THE ROBOTIC MARS ROVER SPIRIT GAVE UP THE GHOST BACK in 2010, but its twin, the solar-powered explorer Opportunity, has managed to survive yet another harsh, sunlight-starved Martian winter.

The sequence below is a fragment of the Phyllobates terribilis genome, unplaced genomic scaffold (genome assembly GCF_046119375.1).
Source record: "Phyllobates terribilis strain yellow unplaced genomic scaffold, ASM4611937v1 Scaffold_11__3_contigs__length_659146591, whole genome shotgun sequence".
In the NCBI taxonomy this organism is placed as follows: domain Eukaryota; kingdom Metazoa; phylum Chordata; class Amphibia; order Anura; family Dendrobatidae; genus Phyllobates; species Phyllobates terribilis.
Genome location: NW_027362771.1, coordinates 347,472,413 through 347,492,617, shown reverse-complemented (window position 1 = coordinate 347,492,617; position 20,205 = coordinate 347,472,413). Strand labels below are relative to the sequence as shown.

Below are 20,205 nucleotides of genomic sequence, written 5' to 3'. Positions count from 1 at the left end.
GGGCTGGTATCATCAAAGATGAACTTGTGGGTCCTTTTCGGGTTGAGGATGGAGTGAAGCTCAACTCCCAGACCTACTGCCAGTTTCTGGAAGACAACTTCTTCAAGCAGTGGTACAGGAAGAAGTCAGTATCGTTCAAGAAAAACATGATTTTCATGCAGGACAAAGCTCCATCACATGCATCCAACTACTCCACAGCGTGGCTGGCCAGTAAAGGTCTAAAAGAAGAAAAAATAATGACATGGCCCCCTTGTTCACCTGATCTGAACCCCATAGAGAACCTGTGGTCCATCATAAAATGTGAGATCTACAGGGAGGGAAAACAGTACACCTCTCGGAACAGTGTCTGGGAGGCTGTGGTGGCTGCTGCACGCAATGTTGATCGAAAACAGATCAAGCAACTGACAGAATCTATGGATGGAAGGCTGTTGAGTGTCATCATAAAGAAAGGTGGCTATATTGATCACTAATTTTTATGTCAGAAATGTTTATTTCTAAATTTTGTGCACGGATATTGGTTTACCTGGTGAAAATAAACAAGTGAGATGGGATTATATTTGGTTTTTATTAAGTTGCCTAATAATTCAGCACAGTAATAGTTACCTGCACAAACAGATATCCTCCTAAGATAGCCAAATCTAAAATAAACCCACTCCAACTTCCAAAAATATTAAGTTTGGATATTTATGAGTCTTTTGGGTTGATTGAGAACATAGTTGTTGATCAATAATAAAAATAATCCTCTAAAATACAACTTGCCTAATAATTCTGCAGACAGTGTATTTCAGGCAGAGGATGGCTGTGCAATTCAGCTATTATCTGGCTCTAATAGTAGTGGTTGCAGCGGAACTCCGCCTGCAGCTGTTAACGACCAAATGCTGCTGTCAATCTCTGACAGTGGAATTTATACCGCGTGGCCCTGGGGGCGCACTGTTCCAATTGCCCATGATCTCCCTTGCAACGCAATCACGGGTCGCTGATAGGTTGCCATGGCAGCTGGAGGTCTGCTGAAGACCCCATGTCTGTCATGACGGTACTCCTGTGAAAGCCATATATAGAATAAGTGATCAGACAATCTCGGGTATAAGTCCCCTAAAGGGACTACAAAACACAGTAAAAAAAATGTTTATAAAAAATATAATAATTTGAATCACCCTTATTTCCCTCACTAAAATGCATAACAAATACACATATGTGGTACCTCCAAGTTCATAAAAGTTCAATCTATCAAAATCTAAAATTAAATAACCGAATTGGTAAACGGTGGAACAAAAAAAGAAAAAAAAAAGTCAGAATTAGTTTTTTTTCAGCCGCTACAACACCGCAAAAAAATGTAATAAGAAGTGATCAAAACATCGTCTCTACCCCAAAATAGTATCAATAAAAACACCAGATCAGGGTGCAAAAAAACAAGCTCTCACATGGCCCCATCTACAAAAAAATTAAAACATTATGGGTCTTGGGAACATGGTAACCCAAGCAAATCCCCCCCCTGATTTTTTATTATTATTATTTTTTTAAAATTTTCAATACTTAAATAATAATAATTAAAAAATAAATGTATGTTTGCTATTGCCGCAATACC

The intrepid droid patiently sat idle for several months on a sloped outcrop unofficially called “Greeley Haven” in tribute to Ronald Greeley (1939-2011), a member of the mission team and professor at Arizona State University, Tempe. Long-term parking on this north-facing spot allowed Opportunity to angle its solar panels toward the distant sun, absorbing every precious photon not obscured by the years of dust accumulated on its photovoltaic array. Taking advantage of the Rover’s static position, NASA assembled this beautiful 360-degree panorama (middle facing north) from 817 separate images taken with its Pancam camera over a four-month period. “The view provides rich geologic context for the detailed chemical and mineral work that the team did at Greeley Haven over the Rover’s fifth Martian winter,” says Pancam lead scientist Jim Bell of Arizona State University, Tempe. Not bad for a Rover still operating eight full years after its planned 90-day mission ended.